August 5, 2001
Stevie Nicks rocks royally
By BRUCE WESTBROOK
At a nearly full concert Saturday night at the Cynthia Woods Mitchell Pavilion in The Woodlands, Nicks' return to the road proved as successful as when she rejoined Fleetwood Mac for a triumphant reunion tour in 1997. That's a great group, but from a crowd-drawing standpoint, they needed her more than she needed them.
For her 100-minute set on a stage dressed with columns, vases and flowery flourishes, Nicks was backed by a tight nine-piece band, including longtime sidemen Waddy Wachtel and Carlos Rios on guitars, Lenny Castro on percussion and Sharon Celani and Mindy Stein on backing vocals.
Nicks wisely opened with vintage hits she wrote for Fleetwood Mac or for her career as its best-selling solo artist. Wachtel sang Tom Petty's parts for Stop Draggin' My Heart Around, followed by the rollicking Enchanted, which was played by the numbers yet was crisp and spirited.
After the inevitable Dreams and Gold Dust Woman, she began sprinkling the set with material from her new album, Trouble in Shangri-La, starting with the lilting love song Every Day.
To introduce such songs, Nicks could be chatty without slowing the show -- she spent more time retreating offstage to tweak her outfits than she did gabbing. But her intros were warm and to the point, as for the newly recorded Sorcerer, which she wrote in the early '70s when she fearfully moved from San Francisco to Los Angeles.
She then energized the standing, adoring crowd with Rhiannon, for which Wachtel cut loose on guitar but was buried in the mix. Rios was a far stronger ax man, ably stepping in for parts Lindsey Buckingham would have played.
The best of Nicks' new songs was Too Far From Texas, co-written by Sandy Stewart of Houston, whom Nicks acknowledged in the crowd. A country-flavored, rhythmic rocker, its melody recalls the '80s single Saddest Victory by Stewart, who also joined Nicks to write If Anyone Falls.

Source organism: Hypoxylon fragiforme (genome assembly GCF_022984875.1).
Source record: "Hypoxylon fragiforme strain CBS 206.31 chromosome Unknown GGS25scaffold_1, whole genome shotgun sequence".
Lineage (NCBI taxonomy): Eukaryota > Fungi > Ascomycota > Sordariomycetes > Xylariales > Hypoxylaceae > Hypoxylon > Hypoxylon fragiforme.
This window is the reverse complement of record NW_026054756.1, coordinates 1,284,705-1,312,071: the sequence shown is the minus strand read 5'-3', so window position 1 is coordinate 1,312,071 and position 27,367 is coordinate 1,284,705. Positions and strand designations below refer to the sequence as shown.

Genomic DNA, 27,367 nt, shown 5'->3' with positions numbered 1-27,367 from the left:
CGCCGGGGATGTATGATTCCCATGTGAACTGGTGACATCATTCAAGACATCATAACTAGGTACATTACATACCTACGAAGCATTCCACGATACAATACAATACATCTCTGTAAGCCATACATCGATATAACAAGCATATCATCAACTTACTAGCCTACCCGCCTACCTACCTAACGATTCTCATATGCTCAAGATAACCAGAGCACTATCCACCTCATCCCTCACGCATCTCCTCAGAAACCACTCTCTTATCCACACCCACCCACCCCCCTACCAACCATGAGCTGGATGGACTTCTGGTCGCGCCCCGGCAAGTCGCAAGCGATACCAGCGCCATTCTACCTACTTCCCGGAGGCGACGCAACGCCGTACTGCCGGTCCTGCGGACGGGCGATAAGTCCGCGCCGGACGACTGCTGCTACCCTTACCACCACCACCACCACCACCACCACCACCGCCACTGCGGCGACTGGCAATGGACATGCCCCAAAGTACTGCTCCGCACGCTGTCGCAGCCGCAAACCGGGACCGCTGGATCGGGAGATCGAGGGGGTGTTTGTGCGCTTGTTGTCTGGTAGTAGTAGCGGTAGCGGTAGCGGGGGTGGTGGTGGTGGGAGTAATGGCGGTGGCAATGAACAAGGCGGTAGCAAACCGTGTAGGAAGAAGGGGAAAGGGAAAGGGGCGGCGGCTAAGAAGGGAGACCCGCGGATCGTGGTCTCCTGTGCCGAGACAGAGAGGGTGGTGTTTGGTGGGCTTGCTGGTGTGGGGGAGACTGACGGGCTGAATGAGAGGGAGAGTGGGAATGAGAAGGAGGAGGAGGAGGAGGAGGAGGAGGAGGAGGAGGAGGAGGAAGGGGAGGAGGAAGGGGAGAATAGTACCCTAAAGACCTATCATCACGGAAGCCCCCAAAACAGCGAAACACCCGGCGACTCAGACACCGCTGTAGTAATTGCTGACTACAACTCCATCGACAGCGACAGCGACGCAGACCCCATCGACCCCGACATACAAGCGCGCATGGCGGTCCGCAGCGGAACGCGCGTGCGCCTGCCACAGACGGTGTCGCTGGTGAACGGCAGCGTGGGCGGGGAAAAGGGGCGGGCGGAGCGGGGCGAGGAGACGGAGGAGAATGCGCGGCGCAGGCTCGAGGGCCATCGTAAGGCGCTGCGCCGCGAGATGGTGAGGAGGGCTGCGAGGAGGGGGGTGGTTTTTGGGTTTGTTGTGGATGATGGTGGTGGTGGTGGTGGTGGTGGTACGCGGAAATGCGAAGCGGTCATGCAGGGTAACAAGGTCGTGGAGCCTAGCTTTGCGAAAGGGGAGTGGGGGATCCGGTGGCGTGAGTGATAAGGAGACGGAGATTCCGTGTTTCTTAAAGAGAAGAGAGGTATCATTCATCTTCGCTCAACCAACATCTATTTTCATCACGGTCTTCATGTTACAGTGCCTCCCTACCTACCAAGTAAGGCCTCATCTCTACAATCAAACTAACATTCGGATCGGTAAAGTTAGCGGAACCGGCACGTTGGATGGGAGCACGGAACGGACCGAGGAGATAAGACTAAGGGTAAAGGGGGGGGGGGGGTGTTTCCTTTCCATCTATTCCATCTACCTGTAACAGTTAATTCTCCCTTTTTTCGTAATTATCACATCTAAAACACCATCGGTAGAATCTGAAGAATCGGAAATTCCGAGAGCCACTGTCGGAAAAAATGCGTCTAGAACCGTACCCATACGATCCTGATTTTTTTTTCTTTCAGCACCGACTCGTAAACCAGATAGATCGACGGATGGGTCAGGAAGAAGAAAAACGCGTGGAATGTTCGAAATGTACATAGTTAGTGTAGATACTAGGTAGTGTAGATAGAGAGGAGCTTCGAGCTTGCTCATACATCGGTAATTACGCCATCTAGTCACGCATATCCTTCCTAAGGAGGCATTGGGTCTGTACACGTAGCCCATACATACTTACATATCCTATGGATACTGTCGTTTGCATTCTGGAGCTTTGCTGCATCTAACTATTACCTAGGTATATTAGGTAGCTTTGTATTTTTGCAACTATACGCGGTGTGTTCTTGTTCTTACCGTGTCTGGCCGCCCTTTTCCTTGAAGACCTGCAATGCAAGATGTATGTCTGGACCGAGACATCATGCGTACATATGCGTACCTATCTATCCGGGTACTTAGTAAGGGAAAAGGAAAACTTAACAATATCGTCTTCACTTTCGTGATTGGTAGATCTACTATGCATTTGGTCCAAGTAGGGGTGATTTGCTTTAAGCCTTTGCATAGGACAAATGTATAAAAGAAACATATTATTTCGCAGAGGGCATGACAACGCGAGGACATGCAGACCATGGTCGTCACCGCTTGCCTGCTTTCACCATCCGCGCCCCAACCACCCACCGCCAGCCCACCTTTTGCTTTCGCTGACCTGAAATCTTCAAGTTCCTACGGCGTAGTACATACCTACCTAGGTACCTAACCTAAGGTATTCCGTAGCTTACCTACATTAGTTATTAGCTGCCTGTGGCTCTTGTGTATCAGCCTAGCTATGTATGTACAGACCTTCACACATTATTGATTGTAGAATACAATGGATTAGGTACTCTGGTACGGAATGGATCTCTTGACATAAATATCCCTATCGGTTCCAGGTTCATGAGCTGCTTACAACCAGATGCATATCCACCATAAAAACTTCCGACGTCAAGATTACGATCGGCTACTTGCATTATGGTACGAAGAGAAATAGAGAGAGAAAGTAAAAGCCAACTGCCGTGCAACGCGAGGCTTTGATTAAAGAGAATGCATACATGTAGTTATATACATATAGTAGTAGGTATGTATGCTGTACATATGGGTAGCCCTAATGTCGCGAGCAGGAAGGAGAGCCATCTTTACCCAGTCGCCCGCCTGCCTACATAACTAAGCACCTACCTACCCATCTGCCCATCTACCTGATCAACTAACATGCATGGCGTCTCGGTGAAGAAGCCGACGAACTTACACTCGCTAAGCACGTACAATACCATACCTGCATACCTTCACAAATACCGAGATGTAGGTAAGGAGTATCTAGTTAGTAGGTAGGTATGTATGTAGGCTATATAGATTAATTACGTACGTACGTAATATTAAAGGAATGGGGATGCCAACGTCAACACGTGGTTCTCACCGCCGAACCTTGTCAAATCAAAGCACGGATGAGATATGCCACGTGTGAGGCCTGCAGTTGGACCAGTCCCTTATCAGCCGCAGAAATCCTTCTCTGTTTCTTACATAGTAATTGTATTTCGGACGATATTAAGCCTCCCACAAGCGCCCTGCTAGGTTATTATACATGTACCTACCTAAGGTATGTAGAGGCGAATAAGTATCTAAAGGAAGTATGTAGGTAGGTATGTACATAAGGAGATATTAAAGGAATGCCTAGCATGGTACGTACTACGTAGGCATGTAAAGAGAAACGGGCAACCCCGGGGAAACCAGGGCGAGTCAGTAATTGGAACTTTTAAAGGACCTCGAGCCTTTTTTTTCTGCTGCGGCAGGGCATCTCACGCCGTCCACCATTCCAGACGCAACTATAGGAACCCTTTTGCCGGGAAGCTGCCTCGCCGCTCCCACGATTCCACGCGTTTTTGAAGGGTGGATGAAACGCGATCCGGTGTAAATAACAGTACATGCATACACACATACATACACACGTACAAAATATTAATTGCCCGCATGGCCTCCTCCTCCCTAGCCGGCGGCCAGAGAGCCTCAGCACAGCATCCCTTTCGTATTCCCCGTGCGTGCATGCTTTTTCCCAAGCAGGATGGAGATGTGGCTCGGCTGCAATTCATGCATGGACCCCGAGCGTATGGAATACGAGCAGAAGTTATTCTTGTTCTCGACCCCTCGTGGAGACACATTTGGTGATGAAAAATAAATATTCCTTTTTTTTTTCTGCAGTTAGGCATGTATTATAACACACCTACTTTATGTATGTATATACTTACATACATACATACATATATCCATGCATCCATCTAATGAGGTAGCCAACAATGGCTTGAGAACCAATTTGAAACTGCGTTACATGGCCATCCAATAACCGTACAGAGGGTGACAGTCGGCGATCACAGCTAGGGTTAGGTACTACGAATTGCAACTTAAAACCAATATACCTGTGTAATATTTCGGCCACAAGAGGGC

Other new songs were less satisfying; though handsomely produced, the material on Trouble in Shangri-La never will be confused with Nicks' early solo albums. But she ended strongly, if predictably, with Edge of Seventeen.
It began with a tedious percussion jam echoing '70s rock excess as Nicks took yet another break offstage. But once she returned, the song built to an urgent finishing kick, for which her "Still the same" refrain certainly fit: The song sounded the same, and she took the same stage-side walk as always, to shake hands and accept gifts from fans.
But the upside was that her bows left the band free to cut loose, and they performed the most inspired rock of the night. Nicks may be beyond wailing the way she once did, but as rock troupers go, you can do far worse.
She sustained the energy with a rocking encore of I Need to Know, followed by the pensive Has Anyone Ever Written Anything for You, which does the same thing for Nicks as Songbird does for Fleetwood Mac: It calms the crowd and closes the show with tenderness and class.
Nicks was preceded by Austin alternative-rocker Bob Schneider, who opened his 44-minute set with engaging and strongly melodic songs, then digressed with folksy lectures and questionable showmanship.
Our advice to Schneider is to quit instructing the crowd about standing, dancing or singing and get on with his job of making music that's good enough to inspire it.